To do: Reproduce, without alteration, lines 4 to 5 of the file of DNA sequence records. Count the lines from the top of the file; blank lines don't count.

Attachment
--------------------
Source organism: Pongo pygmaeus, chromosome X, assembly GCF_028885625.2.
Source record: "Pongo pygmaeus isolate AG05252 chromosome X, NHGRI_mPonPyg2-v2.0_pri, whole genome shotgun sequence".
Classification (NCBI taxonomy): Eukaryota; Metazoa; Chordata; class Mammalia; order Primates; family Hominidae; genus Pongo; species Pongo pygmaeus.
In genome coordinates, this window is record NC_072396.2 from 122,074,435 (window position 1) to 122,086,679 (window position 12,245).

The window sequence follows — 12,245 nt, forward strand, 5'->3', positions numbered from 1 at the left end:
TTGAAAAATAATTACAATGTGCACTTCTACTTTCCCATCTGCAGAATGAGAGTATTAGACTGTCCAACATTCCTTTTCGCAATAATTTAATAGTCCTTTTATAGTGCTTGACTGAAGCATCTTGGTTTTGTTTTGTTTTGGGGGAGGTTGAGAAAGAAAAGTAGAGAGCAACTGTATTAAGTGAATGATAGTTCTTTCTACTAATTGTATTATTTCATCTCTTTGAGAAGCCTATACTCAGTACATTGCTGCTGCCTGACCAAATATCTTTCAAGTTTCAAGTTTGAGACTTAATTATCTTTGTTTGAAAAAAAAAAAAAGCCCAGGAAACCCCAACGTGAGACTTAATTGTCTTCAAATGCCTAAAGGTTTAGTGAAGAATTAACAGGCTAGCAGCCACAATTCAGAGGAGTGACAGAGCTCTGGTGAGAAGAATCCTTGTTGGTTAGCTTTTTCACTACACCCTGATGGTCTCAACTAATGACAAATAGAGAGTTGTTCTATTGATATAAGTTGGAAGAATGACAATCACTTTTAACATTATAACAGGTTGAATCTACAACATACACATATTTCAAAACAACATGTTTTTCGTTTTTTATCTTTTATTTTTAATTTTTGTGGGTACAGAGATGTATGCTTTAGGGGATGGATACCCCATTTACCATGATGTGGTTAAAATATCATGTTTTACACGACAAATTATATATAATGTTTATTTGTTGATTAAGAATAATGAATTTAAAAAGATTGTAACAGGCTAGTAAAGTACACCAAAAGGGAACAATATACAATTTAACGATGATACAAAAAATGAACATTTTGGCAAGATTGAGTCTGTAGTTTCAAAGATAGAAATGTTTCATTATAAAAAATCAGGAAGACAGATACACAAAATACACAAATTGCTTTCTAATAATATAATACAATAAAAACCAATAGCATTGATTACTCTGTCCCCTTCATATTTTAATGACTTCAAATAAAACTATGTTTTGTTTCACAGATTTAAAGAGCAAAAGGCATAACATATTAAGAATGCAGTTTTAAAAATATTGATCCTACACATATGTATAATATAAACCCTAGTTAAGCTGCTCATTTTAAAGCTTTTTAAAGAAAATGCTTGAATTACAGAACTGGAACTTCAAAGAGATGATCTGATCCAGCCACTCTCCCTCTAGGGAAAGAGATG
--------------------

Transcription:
In genome coordinates, this window is record NC_072396.2 from 122,074,435 (window position 1) to 122,086,679 (window position 12,245).

The window sequence follows — 12,245 nt, forward strand, 5'->3', positions numbered from 1 at the left end: